The analysis of the second period will be compared with the same kind of analysis of the first period. The two periods represent different judicial regimes – a more sever policy of Lutheran orthodoxy versus an emerging secularization in the 18th century, as well as slightly different responsibilities of the younger generation. Up to 1734 a husband and his wife were required under law to provide and care for their elderly parents. After 1734, this requirement was replaced by a civil law agreement which meant that the older generation turned over the head of household and the right of use to a son or brother-in-law in exchange for a promise to be provided with food and sufficient means of livelihood, often specified in a formal contract.
It would of course have been most interesting to continue and make a third and a fourth study of the conflicts in the 19th and 20th centuries which was the original idea, but this has been considered unrealistic, at least for the moment.
Expected outcome and the current state of research in the project
The ambition is to publish a number of articles and a monograph with an international academic publisher. Besides the analysis of the trial records the planned articles and monograph will draw on a wide range of possible sources for placing the trials in a broader historical and cultural context.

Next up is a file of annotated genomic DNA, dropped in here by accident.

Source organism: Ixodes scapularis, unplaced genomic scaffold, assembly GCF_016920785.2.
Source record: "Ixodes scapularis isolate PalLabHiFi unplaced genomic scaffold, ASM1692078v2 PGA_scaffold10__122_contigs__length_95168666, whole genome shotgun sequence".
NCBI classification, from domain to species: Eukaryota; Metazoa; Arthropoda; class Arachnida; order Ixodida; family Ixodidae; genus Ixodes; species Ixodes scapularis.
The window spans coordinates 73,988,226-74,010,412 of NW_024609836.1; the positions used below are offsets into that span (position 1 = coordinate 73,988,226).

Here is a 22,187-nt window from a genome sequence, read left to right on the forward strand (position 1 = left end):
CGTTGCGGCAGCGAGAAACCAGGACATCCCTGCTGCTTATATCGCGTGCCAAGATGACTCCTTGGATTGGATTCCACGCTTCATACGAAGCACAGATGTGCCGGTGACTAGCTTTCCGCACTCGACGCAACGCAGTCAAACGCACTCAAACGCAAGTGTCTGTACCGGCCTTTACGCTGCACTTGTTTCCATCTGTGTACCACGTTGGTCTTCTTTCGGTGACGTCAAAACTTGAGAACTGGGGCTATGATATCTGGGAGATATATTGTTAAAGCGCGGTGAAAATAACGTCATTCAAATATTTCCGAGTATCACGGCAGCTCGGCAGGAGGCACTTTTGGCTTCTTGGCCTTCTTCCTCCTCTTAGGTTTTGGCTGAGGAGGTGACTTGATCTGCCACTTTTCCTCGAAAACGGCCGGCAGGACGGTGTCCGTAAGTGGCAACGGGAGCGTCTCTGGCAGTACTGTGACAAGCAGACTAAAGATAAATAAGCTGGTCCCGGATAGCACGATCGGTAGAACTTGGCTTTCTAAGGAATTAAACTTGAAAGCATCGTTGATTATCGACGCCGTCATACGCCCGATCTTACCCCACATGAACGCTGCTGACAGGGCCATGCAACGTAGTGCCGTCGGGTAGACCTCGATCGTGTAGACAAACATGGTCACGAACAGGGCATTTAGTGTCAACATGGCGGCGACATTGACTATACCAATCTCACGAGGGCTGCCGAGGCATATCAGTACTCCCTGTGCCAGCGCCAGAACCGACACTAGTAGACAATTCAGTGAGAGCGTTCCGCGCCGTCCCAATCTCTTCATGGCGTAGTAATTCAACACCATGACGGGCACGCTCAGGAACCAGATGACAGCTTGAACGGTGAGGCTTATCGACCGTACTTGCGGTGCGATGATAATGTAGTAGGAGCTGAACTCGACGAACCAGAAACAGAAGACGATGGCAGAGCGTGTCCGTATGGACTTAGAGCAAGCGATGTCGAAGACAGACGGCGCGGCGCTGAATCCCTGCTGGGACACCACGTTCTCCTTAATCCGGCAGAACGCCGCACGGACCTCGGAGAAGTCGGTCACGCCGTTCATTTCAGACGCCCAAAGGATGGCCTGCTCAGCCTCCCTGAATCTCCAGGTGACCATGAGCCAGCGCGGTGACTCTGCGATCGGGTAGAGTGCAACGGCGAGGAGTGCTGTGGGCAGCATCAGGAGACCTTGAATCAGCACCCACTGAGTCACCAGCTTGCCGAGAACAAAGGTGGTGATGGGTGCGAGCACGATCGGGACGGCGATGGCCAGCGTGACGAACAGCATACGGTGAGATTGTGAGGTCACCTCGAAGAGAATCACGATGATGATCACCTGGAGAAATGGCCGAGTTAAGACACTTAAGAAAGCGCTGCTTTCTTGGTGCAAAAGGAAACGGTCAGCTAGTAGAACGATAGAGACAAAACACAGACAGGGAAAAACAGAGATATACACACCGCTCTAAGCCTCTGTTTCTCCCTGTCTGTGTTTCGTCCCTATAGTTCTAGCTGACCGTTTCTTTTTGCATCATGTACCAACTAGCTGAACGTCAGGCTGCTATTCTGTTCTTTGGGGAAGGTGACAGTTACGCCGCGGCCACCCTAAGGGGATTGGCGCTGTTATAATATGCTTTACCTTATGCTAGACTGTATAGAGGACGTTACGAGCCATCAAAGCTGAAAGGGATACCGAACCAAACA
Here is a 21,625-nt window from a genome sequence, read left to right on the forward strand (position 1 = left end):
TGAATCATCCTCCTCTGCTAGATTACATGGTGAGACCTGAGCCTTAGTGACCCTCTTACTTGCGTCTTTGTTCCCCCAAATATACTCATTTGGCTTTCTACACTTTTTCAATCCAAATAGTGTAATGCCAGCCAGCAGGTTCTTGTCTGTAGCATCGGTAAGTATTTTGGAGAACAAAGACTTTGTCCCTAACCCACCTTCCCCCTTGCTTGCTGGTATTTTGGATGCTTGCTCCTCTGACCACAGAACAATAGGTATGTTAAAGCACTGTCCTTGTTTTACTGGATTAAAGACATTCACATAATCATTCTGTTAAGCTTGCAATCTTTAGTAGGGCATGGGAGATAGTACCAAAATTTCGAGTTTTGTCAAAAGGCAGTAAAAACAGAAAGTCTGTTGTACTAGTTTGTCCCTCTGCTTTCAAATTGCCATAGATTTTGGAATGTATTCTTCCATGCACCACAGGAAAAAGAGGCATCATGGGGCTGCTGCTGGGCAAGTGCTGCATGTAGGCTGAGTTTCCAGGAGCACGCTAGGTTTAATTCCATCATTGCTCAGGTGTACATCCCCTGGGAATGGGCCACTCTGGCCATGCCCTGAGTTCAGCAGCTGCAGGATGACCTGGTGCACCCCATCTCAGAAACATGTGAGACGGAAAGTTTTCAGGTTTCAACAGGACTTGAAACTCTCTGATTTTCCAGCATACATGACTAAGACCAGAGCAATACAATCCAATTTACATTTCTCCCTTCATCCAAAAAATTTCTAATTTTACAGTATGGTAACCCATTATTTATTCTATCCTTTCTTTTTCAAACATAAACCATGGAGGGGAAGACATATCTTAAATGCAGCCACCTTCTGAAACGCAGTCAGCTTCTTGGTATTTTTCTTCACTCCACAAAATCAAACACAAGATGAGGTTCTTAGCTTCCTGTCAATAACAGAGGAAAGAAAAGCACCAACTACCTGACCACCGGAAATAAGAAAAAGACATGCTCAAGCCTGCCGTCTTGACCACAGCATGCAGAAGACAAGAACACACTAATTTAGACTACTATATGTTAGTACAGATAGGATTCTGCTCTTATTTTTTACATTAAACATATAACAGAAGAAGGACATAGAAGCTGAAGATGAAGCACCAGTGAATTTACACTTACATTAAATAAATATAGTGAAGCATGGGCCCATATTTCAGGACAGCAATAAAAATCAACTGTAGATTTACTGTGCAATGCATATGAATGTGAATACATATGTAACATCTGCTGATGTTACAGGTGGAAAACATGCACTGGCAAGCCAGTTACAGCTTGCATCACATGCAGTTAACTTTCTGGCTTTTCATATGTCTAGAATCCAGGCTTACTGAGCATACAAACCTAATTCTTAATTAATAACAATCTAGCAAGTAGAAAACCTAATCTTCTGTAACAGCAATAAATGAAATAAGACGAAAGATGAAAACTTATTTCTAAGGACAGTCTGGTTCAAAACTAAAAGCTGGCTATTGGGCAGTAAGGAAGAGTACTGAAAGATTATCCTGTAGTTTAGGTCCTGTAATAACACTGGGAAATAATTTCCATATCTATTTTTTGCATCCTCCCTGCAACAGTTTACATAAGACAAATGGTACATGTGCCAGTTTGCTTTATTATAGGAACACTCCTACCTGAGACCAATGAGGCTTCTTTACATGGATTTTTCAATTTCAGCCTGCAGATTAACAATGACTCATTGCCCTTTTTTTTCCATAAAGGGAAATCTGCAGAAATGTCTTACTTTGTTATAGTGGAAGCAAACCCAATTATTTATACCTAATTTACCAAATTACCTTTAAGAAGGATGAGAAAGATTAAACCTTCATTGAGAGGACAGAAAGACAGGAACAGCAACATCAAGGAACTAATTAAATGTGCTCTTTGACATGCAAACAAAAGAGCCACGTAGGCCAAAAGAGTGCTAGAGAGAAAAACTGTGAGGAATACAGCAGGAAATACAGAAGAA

A first chapter will deal more generally with the fourth commandment (fifth in Anglican tradition) and the legitimization of authority in post-reformatory Sweden. Focus will be on doctrines and discourses starting from the Haustafel-literature of the reformation and the reception of God’s law. A first draft has been presented at a conference in Philadelphia 2010 on Childhood and Emotions. This will also provide a general background for the analyses of the judicial material.
Certain aspects of the conflicts will be treated in special studies published as articles and/or chapters in the monograph. One will be on marriage and parental control. A first draft is prepared for the conference in Oxford this summer, entitled “Choosing the bridegroom- guardianship and conflicts between generations in 17th and 18th century Sweden and Finland”. The question of guardianship and parental obstructions for marriages was a hotly debated issue in public discourse during the 18th century as well as a recurrent theme in the trial records.
A special section on age and ageing will also be completed focusing on cultural stereotypes. A first draft has been presented at the ALC seminar in Umeå 2008 from the perspective of the concept “Successful Ageing” and what that could possibly have implied in an early modern context.
The key-concepts personal integrity, authority and reverence also deserve special treatment, both as analytical concepts in the introductory chapter and as historical concepts in a concluding last chapter.
For the completion of the analyses of trial records I need to visit the provincial archives in St Mikkel, Turku and Hämeenlinna once again.